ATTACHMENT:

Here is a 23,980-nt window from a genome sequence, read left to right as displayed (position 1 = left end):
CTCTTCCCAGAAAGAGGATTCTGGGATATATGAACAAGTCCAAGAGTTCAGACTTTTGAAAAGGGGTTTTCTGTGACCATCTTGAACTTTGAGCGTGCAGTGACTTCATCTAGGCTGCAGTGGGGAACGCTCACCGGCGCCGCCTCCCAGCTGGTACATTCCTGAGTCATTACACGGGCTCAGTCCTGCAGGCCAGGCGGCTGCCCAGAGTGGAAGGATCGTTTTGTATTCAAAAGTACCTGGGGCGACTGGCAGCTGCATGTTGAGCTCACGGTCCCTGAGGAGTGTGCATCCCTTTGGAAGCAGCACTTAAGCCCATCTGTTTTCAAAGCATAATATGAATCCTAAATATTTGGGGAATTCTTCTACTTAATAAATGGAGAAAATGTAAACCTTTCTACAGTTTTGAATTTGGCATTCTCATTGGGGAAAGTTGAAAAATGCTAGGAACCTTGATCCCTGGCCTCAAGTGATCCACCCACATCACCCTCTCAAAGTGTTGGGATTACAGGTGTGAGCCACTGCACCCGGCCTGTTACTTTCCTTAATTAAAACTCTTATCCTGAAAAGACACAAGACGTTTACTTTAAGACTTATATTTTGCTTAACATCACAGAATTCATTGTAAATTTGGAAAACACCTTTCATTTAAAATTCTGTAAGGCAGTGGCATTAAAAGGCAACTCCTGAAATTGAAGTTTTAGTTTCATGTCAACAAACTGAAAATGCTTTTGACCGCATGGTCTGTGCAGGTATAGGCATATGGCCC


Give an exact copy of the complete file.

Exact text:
Here is a 23,980-nt window from a genome sequence, read left to right as displayed (position 1 = left end):
CTCTTCCCAGAAAGAGGATTCTGGGATATATGAACAAGTCCAAGAGTTCAGACTTTTGAAAAGGGGTTTTCTGTGACCATCTTGAACTTTGAGCGTGCAGTGACTTCATCTAGGCTGCAGTGGGGAACGCTCACCGGCGCCGCCTCCCAGCTGGTACATTCCTGAGTCATTACACGGGCTCAGTCCTGCAGGCCAGGCGGCTGCCCAGAGTGGAAGGATCGTTTTGTATTCAAAAGTACCTGGGGCGACTGGCAGCTGCATGTTGAGCTCACGGTCCCTGAGGAGTGTGCATCCCTTTGGAAGCAGCACTTAAGCCCATCTGTTTTCAAAGCATAATATGAATCCTAAATATTTGGGGAATTCTTCTACTTAATAAATGGAGAAAATGTAAACCTTTCTACAGTTTTGAATTTGGCATTCTCATTGGGGAAAGTTGAAAAATGCTAGGAACCTTGATCCCTGGCCTCAAGTGATCCACCCACATCACCCTCTCAAAGTGTTGGGATTACAGGTGTGAGCCACTGCACCCGGCCTGTTACTTTCCTTAATTAAAACTCTTATCCTGAAAAGACACAAGACGTTTACTTTAAGACTTATATTTTGCTTAACATCACAGAATTCATTGTAAATTTGGAAAACACCTTTCATTTAAAATTCTGTAAGGCAGTGGCATTAAAAGGCAACTCCTGAAATTGAAGTTTTAGTTTCATGTCAACAAACTGAAAATGCTTTTGACCGCATGGTCTGTGCAGGTATAGGCATATGGCCC